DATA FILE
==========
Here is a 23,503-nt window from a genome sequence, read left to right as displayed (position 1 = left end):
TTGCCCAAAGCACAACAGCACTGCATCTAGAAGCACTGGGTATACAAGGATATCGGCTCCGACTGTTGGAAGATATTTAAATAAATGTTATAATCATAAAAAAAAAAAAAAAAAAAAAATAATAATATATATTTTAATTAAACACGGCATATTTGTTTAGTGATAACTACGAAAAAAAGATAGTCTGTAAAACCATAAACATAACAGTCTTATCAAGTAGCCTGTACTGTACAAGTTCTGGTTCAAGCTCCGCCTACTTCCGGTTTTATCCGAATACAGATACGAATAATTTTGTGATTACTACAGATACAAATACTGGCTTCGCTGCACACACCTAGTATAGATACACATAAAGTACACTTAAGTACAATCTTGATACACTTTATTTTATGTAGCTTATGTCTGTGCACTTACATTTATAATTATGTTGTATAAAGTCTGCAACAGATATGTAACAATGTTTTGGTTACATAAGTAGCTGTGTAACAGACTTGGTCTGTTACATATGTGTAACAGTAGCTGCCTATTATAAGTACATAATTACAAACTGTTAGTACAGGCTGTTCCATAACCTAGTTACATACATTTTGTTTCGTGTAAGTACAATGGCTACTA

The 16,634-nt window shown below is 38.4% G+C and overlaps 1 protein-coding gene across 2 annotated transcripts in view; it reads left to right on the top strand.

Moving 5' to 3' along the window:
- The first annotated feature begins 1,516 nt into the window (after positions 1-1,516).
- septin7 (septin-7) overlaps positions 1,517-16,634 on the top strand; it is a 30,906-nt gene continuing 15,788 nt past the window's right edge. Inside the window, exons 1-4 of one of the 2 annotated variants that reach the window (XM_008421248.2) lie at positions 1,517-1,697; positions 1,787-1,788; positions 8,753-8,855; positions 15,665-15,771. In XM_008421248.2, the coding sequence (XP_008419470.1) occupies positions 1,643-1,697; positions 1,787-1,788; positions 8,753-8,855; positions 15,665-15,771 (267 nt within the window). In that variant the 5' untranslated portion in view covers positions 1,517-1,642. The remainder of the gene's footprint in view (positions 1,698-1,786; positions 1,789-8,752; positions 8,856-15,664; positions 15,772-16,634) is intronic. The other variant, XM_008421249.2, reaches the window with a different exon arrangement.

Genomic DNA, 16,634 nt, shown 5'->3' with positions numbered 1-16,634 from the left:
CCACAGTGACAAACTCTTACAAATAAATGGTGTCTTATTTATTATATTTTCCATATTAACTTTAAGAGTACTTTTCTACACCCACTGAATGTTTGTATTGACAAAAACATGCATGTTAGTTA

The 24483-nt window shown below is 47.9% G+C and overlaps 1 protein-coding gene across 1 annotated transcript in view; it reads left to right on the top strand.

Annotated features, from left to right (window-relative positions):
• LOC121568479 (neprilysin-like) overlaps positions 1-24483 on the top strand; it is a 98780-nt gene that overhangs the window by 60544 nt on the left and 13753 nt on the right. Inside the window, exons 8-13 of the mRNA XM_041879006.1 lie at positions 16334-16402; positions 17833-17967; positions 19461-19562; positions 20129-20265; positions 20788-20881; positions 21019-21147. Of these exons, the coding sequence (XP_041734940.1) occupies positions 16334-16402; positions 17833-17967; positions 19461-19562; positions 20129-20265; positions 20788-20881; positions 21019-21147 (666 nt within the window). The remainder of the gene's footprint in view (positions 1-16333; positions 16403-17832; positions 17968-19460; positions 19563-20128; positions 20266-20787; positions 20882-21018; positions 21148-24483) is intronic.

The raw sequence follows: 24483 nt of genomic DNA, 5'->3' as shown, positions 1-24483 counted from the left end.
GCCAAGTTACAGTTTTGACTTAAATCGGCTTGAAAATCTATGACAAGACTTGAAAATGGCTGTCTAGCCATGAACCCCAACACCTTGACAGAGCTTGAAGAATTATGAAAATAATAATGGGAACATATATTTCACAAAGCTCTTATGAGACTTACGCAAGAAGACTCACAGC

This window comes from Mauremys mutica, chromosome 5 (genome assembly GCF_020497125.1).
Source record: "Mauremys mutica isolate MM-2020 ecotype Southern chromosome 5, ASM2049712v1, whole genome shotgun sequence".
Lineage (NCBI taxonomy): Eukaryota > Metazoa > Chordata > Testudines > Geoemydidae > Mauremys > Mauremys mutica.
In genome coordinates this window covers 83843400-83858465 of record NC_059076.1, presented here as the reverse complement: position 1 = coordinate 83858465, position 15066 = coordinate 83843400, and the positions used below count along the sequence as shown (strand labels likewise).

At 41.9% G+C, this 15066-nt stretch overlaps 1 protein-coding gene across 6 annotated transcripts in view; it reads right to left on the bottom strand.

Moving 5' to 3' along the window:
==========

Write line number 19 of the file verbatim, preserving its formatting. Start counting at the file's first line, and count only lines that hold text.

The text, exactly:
Moving 5' to 3' along the window: